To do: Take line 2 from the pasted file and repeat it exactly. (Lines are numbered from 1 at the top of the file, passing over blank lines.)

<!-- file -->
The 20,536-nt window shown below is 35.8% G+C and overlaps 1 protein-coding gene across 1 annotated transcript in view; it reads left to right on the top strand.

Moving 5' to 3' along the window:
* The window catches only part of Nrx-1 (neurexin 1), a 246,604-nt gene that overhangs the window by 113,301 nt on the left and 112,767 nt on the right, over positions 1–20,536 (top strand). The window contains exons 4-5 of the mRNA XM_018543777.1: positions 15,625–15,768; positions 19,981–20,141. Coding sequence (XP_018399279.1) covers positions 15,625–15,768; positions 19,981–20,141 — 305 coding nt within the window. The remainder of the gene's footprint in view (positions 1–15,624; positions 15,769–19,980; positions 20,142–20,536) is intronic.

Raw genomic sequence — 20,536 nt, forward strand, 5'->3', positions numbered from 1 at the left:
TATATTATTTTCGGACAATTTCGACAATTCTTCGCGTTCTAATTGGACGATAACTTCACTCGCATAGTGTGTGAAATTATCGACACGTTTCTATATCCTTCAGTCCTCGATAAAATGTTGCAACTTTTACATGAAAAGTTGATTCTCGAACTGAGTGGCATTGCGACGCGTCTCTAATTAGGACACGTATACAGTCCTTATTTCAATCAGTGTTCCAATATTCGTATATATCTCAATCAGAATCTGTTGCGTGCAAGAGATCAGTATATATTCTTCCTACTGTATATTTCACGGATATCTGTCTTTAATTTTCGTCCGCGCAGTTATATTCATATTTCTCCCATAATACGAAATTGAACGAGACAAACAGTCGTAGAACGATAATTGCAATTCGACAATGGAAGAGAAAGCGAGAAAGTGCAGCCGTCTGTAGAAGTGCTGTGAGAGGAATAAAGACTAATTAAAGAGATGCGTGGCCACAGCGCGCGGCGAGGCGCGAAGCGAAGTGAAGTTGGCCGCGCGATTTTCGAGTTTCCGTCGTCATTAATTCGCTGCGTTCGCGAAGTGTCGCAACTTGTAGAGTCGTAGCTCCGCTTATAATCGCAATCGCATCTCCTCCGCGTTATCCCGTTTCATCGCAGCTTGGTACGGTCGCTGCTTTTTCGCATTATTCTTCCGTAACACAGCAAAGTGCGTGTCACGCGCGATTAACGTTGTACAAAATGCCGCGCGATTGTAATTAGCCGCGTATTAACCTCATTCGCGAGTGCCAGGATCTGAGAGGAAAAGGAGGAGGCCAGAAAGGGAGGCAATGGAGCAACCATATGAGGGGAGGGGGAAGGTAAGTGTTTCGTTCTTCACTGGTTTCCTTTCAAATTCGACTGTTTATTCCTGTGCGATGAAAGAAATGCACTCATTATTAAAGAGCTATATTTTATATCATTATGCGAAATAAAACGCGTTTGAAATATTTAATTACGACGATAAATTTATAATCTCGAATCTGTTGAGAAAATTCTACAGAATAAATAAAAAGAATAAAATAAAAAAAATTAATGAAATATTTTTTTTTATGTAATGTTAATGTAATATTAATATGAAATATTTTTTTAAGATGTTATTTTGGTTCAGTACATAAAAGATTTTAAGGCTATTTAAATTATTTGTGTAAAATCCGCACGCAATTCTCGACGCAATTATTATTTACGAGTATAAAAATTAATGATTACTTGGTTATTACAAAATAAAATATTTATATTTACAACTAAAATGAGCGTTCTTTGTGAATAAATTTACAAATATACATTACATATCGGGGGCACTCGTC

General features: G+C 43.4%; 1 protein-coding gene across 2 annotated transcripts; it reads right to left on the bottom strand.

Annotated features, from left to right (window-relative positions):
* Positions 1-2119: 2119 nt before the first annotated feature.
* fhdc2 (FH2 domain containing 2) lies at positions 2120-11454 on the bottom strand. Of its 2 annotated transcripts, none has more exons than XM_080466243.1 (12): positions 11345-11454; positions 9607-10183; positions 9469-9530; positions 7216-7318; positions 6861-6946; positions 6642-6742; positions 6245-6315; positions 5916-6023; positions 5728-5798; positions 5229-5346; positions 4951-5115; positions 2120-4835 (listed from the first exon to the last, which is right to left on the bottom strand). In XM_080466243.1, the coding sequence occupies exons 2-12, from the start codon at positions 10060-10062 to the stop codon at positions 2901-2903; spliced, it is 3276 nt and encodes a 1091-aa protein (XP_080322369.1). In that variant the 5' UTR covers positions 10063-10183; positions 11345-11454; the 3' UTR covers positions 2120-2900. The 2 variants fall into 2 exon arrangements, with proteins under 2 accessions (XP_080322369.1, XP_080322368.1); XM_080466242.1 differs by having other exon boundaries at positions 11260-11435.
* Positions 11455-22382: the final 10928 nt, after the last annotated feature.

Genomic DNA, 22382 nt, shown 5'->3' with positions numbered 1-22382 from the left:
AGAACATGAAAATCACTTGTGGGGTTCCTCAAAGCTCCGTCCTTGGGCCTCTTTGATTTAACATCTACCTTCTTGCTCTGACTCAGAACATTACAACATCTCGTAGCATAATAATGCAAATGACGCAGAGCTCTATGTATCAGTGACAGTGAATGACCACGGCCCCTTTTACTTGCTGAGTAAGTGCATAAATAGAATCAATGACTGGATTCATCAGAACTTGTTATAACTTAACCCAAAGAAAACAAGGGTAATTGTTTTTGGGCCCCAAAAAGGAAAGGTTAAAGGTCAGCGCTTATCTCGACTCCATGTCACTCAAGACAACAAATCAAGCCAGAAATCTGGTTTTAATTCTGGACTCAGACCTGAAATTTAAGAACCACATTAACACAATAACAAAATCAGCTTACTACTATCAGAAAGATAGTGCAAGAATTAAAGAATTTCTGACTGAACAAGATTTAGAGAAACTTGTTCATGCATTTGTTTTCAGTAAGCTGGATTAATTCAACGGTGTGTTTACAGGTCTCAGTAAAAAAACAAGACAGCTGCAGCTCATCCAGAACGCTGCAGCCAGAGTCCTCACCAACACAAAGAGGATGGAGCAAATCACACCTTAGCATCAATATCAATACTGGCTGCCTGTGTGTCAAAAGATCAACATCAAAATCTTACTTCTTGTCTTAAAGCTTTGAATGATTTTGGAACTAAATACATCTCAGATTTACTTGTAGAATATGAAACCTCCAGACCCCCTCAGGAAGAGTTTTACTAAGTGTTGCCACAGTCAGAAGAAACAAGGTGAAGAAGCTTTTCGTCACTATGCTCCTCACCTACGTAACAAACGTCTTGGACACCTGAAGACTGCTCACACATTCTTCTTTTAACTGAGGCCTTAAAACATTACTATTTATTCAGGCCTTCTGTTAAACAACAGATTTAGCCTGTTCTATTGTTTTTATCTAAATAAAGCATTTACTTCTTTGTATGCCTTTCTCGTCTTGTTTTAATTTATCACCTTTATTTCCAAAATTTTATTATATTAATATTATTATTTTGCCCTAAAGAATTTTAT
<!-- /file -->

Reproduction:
Moving 5' to 3' along the window: